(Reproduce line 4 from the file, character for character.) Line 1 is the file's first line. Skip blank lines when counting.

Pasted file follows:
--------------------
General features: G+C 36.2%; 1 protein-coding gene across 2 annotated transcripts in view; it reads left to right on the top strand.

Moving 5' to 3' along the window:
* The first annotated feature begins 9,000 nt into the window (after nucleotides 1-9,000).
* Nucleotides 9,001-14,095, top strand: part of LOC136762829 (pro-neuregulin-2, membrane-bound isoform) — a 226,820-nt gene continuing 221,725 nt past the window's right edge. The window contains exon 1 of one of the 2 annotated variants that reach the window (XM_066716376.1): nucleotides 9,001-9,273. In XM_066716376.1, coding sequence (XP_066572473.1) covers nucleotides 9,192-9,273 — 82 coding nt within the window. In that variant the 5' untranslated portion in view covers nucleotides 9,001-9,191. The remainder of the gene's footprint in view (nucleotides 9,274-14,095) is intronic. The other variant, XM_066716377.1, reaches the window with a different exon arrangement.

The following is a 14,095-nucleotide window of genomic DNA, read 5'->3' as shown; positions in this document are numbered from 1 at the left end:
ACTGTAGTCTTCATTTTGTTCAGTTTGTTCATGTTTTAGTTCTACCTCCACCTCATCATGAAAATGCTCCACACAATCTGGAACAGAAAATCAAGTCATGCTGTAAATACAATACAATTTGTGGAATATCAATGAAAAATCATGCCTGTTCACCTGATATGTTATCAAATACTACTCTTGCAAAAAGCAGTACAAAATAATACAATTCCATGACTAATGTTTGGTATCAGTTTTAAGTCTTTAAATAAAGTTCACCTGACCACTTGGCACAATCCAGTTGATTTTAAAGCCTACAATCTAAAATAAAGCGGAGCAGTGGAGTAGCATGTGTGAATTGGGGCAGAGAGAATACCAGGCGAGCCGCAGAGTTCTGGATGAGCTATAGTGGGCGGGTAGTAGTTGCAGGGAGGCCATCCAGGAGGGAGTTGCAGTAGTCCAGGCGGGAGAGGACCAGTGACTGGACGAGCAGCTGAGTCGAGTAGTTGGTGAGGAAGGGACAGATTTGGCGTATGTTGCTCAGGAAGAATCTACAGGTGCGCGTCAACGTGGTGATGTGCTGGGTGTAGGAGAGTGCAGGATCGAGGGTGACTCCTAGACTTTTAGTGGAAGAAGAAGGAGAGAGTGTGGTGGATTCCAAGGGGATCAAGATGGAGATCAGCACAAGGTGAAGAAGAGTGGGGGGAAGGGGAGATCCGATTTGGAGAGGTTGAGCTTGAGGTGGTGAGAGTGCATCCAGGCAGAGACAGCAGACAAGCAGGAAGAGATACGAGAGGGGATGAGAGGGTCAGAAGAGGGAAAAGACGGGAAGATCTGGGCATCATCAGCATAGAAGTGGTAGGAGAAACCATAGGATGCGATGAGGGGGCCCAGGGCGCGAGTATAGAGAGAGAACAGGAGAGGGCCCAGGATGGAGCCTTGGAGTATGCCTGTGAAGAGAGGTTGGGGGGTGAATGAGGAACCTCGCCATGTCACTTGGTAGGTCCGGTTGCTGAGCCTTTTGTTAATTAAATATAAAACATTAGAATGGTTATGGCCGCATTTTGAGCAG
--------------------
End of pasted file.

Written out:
* Nucleotides 9,001-14,095, top strand: part of LOC136762829 (pro-neuregulin-2, membrane-bound isoform) — a 226,820-nt gene continuing 221,725 nt past the window's right edge. The window contains exon 1 of one of the 2 annotated variants that reach the window (XM_066716376.1): nucleotides 9,001-9,273. In XM_066716376.1, coding sequence (XP_066572473.1) covers nucleotides 9,192-9,273 — 82 coding nt within the window. In that variant the 5' untranslated portion in view covers nucleotides 9,001-9,191. The remainder of the gene's footprint in view (nucleotides 9,274-14,095) is intronic. The other variant, XM_066716377.1, reaches the window with a different exon arrangement.